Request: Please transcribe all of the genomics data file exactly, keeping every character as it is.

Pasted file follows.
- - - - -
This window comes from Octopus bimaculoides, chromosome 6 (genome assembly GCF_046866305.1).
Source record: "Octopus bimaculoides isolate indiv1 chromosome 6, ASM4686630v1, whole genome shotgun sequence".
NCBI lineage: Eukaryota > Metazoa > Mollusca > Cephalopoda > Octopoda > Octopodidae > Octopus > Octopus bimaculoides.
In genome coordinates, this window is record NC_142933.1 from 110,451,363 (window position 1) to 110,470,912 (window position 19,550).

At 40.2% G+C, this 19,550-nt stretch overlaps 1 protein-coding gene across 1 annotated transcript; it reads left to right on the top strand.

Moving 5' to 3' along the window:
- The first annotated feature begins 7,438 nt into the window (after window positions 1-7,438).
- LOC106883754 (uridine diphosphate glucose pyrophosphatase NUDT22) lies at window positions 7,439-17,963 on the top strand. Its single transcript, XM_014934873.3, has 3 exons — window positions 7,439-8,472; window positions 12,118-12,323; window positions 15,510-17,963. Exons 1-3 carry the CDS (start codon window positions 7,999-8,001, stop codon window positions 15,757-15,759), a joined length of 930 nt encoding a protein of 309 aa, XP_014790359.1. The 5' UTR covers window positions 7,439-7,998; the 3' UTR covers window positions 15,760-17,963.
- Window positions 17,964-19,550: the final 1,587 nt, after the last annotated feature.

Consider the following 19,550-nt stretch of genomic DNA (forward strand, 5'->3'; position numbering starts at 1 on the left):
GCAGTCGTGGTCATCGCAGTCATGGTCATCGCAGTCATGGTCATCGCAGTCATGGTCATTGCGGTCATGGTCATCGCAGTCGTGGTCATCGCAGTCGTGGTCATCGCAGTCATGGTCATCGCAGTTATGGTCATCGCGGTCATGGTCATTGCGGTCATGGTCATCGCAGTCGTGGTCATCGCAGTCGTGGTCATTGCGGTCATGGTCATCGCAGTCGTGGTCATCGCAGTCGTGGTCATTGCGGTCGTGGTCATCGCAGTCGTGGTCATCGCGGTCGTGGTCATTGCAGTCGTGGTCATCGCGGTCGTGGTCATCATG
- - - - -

This window comes from Octopus bimaculoides, chromosome 6 (genome assembly GCF_046866305.1).
Source record: "Octopus bimaculoides isolate indiv1 chromosome 6, ASM4686630v1, whole genome shotgun sequence".
NCBI lineage: Eukaryota > Metazoa > Mollusca > Cephalopoda > Octopoda > Octopodidae > Octopus > Octopus bimaculoides.
In genome coordinates, this window is record NC_142933.1 from 110,451,363 (window position 1) to 110,470,912 (window position 19,550).

At 40.2% G+C, this 19,550-nt stretch overlaps 1 protein-coding gene across 1 annotated transcript; it reads left to right on the top strand.

Moving 5' to 3' along the window:
- The first annotated feature begins 7,438 nt into the window (after window positions 1-7,438).
- LOC106883754 (uridine diphosphate glucose pyrophosphatase NUDT22) lies at window positions 7,439-17,963 on the top strand. Its single transcript, XM_014934873.3, has 3 exons — window positions 7,439-8,472; window positions 12,118-12,323; window positions 15,510-17,963. Exons 1-3 carry the CDS (start codon window positions 7,999-8,001, stop codon window positions 15,757-15,759), a joined length of 930 nt encoding a protein of 309 aa, XP_014790359.1. The 5' UTR covers window positions 7,439-7,998; the 3' UTR covers window positions 15,760-17,963.
- Window positions 17,964-19,550: the final 1,587 nt, after the last annotated feature.

Consider the following 19,550-nt stretch of genomic DNA (forward strand, 5'->3'; position numbering starts at 1 on the left):
GCAGTCGTGGTCATCGCAGTCATGGTCATCGCAGTCATGGTCATCGCAGTCATGGTCATTGCGGTCATGGTCATCGCAGTCGTGGTCATCGCAGTCGTGGTCATCGCAGTCATGGTCATCGCAGTTATGGTCATCGCGGTCATGGTCATTGCGGTCATGGTCATCGCAGTCGTGGTCATCGCAGTCGTGGTCATTGCGGTCATGGTCATCGCAGTCGTGGTCATCGCAGTCGTGGTCATTGCGGTCGTGGTCATCGCAGTCGTGGTCATCGCGGTCGTGGTCATTGCAGTCGTGGTCATCGCGGTCGTGGTCATCATG